We were also published on 19/03/2013, 21/03/2013, and 23/04/2013.  Long story short, HVDHB underwrote the cost of the second implant.  With help from my medical insurance, and generous donations from local Hutt Valley Rotary clubs, the Stokes Valley Freemason’s Lodge, the Croft Funeral Home, and not to mention dozens of anonymous (and some not-so anonymous) donations via givealittle, we were able to get Addison’s second implant at the same time, and pay it off in full.  Addison has just gone one year since her switch on, so she is one year old in hearing age.  Her language development is coming along nicely, both auditory and sign.  We have good expectations of her continued development, will continue to pay forward the help that we got, and we will continue to advocate for funding for bilateral CI’s.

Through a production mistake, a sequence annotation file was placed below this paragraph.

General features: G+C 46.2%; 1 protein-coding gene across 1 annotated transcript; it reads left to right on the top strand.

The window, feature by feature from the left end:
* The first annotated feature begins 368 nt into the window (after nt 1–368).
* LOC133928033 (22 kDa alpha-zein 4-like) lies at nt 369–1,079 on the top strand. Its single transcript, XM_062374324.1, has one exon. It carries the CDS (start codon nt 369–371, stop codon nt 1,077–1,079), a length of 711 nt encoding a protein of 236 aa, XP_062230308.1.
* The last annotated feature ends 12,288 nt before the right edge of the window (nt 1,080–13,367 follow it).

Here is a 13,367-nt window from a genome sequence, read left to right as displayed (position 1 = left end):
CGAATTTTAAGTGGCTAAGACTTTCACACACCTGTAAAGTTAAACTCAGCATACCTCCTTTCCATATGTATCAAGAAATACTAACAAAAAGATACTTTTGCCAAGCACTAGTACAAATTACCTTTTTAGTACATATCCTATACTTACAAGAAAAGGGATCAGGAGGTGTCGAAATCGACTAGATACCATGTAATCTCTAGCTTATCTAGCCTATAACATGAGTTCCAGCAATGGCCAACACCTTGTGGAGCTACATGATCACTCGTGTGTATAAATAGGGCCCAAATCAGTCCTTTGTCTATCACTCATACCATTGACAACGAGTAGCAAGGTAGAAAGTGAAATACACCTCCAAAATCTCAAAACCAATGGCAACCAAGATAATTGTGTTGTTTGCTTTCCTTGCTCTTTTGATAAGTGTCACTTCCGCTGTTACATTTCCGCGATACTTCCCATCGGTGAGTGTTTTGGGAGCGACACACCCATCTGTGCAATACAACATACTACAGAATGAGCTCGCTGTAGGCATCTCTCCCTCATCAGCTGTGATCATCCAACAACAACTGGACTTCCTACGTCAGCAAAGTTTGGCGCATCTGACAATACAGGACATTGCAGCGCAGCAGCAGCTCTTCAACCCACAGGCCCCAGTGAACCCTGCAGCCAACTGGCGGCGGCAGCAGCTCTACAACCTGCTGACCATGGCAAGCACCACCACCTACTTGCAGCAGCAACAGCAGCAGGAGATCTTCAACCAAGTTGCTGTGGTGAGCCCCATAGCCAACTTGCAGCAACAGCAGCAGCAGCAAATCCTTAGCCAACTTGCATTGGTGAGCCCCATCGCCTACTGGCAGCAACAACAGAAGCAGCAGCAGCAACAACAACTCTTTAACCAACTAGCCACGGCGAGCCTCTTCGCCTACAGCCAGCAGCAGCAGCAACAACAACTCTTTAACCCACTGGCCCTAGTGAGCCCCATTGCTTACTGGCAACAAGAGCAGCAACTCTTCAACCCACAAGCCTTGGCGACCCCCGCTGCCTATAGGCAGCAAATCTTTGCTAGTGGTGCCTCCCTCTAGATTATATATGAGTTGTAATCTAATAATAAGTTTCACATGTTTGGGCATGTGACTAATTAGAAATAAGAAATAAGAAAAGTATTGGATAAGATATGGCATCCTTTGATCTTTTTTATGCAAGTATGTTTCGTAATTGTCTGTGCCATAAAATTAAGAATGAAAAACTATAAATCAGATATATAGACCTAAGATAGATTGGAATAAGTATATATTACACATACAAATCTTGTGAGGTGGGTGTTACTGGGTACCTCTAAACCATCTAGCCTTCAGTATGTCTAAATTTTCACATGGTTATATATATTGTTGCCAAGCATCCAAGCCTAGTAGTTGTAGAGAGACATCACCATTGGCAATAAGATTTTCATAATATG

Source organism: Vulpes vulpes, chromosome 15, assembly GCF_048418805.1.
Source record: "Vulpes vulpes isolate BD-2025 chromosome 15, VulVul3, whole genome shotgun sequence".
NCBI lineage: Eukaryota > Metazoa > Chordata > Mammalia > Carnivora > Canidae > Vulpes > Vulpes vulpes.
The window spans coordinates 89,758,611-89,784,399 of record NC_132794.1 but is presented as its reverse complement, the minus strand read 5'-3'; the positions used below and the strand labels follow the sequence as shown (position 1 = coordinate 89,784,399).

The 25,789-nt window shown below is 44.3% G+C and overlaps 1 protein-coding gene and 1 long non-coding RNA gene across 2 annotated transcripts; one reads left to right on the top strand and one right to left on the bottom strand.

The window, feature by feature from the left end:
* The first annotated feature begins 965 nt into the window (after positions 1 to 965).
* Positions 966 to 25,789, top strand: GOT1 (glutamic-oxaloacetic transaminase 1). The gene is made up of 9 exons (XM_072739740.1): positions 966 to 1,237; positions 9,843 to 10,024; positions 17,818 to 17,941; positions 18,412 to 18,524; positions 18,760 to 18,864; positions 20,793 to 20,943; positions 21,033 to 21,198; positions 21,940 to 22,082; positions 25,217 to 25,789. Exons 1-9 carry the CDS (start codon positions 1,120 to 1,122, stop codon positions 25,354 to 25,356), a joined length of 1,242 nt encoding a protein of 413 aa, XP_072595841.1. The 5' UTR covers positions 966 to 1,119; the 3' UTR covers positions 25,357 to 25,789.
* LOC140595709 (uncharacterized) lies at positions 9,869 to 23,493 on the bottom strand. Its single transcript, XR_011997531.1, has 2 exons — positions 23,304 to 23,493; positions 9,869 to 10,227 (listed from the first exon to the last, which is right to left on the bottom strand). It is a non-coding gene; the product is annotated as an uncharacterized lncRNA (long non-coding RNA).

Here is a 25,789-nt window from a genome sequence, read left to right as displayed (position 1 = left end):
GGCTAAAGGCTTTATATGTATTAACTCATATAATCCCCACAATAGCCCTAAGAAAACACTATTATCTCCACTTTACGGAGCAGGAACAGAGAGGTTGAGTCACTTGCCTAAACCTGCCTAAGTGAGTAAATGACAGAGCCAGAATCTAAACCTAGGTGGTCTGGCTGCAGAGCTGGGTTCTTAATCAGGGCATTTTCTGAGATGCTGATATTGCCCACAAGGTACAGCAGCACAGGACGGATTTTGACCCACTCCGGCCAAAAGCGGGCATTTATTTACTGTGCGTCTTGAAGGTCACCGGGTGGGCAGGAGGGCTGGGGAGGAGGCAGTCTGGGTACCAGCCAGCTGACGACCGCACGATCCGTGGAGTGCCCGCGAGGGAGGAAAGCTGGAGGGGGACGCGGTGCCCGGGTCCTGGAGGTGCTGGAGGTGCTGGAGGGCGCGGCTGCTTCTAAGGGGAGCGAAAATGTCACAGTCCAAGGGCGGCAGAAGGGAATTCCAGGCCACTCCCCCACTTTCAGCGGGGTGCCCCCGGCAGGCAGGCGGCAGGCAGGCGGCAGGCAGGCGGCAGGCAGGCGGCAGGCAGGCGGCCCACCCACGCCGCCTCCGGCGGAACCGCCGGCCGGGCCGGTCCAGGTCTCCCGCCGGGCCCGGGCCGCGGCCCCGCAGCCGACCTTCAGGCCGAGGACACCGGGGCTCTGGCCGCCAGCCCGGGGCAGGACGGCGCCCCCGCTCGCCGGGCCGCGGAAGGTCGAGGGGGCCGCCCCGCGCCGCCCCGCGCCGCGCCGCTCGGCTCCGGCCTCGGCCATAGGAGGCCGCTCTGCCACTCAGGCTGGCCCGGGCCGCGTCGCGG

We haven’t received an apology from the Ministry of Health or the Minister of Health, by the way.

Categories: Journal Write Ups